UK investigators deliberate over damaging Doncaster accident

A signal passed at danger is always a serious matter, and the Rail Accident Investigation Branch is treating an incident earlier this month at Doncaster in just such terms. Two freight trains became rather more dynamically coupled than would be desired on the morning of 7 July, damaging one locomotive, several intermodal wagons, and infrastructure at the site near Loversall Carr, a complex junction connecting the East Coast Main Line with freight lines, the nearby iPort rail terminal and mixed traffic lines to Gainsborough and several east coast ports.

The non-fatal collision between two freight trains earlier this month at Doncaster proved more embarrassing than life-threatening, but there was the potential for significant service disruption. As standard procedure, the independent safety watchdog Rail Accident Investigation Branch (RAIB) has taken a close interest and will produce a report with any recommendations.

Rear-ended stationary train

The government-appointed but independent RAIB began investigating the crash between two freight trains on 7 July 2022.

The RAIB always investigates incidents of safety on the British railway network.

The RAIB say that the train passing the danger signal ran into the back of an already stopped service. “At around 06:23, train reporting number 4E11, a freight service operated by GB Railfreight, collided with the rear of a stationary freight train. The collision occurred to the south of Doncaster on the [slow lines], between Loversall Carr and Flyover West junctions”, says their initial statement.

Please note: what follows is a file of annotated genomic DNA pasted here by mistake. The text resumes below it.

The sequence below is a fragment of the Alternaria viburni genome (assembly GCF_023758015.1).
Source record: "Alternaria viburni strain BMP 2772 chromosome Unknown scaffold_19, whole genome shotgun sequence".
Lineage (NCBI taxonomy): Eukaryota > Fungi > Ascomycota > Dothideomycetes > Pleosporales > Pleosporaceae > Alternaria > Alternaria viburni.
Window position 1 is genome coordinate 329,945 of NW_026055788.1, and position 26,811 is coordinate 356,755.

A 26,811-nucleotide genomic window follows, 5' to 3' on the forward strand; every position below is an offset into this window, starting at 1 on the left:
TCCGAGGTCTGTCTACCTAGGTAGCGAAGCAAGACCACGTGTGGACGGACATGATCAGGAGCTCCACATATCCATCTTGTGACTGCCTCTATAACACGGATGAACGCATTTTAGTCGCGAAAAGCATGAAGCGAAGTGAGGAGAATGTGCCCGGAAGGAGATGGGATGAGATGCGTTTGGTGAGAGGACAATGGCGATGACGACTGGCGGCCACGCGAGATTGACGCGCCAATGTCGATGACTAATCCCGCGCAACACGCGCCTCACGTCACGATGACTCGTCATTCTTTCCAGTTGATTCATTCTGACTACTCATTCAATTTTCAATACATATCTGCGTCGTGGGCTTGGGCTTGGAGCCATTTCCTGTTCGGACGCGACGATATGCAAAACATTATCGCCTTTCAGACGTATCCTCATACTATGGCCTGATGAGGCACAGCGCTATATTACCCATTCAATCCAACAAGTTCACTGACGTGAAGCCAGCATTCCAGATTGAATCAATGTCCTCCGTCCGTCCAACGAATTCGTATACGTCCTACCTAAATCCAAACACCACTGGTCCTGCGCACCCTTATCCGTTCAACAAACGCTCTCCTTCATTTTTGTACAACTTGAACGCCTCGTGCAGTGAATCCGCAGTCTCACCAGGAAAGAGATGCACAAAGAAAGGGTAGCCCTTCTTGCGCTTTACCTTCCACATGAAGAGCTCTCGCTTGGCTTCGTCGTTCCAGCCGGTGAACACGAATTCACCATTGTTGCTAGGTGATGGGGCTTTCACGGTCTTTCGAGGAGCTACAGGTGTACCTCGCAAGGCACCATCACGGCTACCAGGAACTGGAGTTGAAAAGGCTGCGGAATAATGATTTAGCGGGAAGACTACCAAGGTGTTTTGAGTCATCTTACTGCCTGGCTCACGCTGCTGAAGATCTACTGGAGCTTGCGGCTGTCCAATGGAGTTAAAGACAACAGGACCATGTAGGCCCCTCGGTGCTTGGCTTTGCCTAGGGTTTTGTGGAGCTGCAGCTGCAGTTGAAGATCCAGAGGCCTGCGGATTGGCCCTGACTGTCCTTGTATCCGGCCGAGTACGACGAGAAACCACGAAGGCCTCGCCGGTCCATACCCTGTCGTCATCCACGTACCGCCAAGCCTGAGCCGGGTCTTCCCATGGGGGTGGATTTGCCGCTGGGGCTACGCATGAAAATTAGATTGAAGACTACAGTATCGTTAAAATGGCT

No injuries despite the speed of collision

Immediately before the accident, the northbound intermodal train designated 4E11 passed a red signal. “The rear of the stationary train was approximately 230 metres beyond this signal when the collision occurred”, says the RAIB. “[The] train was travelling from Felixstowe to Masborough and consisted of 35 container-carrying wagons and a locomotive. It collided with the rear of the stationary train at approximately 28 miles per hour [45 kph].”

The locale of the accident. Doncaster has a complex rail network, with much of the passenger and freight traffic segregated onto separate routes. (Apple Maps / Simon Walton)

No one was hurt in the accident, although the collision derailed several wagons in both trains and caused significant damage to the vehicles and infrastructure involved. “Our investigation will seek to identify the sequence of events which led to this incident”, says the RAIB. “It will also consider the way in which the train was driven [and] any factors which may have influenced the actions of the driver of the train.”

Standard practice investigations

The RAIB says it will also look closely at the condition of the signalling system at the time of the incident and seek to understand any underlying management factors. Both of those actions are standard practices for the watchdog.

Masborough, the eventual destination of the train, is the main terminal for Rotherham in South Yorkshire. It was, until the 1980s, the site of the city’s main passenger terminal, which has since been superseded as part of a broader tram-based metro system centred on neighbouring Sheffield. Doncaster has been shortlisted as a potential headquarters for the new infrastructure and rail management agency Great Britsh Railways.

The moving locomotive involved, a standard class 66 diesel numbered 66729, was named “Derby County” by GBRf, and featured as a popular model on the British ’N’ Gauge scale. Unlike its 148 times larger big brother, it has been discontinued.

Author: Simon Walton

Simon Walton is RailFreight's UK correspondent.

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